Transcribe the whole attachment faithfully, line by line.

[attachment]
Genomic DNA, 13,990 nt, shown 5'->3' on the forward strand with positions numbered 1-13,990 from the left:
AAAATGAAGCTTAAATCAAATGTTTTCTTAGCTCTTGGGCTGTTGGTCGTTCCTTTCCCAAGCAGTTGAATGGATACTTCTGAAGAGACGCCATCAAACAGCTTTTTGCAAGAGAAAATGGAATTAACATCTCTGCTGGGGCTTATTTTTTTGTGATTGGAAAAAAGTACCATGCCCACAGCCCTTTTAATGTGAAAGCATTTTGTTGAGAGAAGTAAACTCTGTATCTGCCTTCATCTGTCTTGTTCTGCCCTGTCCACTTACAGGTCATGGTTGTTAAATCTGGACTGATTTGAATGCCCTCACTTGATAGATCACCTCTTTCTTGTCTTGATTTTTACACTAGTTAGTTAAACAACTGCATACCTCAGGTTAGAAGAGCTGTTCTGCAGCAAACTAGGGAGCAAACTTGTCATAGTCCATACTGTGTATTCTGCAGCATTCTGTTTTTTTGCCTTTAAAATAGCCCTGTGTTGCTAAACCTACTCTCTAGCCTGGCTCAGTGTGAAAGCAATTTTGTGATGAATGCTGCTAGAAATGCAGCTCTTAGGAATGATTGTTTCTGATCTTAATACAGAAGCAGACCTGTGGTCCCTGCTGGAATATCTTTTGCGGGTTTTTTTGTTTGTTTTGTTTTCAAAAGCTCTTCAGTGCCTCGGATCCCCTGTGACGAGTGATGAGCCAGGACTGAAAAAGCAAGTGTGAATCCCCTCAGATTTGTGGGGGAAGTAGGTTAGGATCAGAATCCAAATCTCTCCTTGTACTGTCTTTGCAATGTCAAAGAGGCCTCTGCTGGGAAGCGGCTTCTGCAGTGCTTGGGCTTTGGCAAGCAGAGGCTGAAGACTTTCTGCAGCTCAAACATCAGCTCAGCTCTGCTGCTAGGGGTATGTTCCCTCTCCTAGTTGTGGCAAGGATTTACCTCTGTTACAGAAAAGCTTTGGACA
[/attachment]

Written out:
Genomic DNA, 13,990 nt, shown 5'->3' on the forward strand with positions numbered 1-13,990 from the left:
AAAATGAAGCTTAAATCAAATGTTTTCTTAGCTCTTGGGCTGTTGGTCGTTCCTTTCCCAAGCAGTTGAATGGATACTTCTGAAGAGACGCCATCAAACAGCTTTTTGCAAGAGAAAATGGAATTAACATCTCTGCTGGGGCTTATTTTTTTGTGATTGGAAAAAAGTACCATGCCCACAGCCCTTTTAATGTGAAAGCATTTTGTTGAGAGAAGTAAACTCTGTATCTGCCTTCATCTGTCTTGTTCTGCCCTGTCCACTTACAGGTCATGGTTGTTAAATCTGGACTGATTTGAATGCCCTCACTTGATAGATCACCTCTTTCTTGTCTTGATTTTTACACTAGTTAGTTAAACAACTGCATACCTCAGGTTAGAAGAGCTGTTCTGCAGCAAACTAGGGAGCAAACTTGTCATAGTCCATACTGTGTATTCTGCAGCATTCTGTTTTTTTGCCTTTAAAATAGCCCTGTGTTGCTAAACCTACTCTCTAGCCTGGCTCAGTGTGAAAGCAATTTTGTGATGAATGCTGCTAGAAATGCAGCTCTTAGGAATGATTGTTTCTGATCTTAATACAGAAGCAGACCTGTGGTCCCTGCTGGAATATCTTTTGCGGGTTTTTTTGTTTGTTTTGTTTTCAAAAGCTCTTCAGTGCCTCGGATCCCCTGTGACGAGTGATGAGCCAGGACTGAAAAAGCAAGTGTGAATCCCCTCAGATTTGTGGGGGAAGTAGGTTAGGATCAGAATCCAAATCTCTCCTTGTACTGTCTTTGCAATGTCAAAGAGGCCTCTGCTGGGAAGCGGCTTCTGCAGTGCTTGGGCTTTGGCAAGCAGAGGCTGAAGACTTTCTGCAGCTCAAACATCAGCTCAGCTCTGCTGCTAGGGGTATGTTCCCTCTCCTAGTTGTGGCAAGGATTTACCTCTGTTACAGAAAAGCTTTGGACA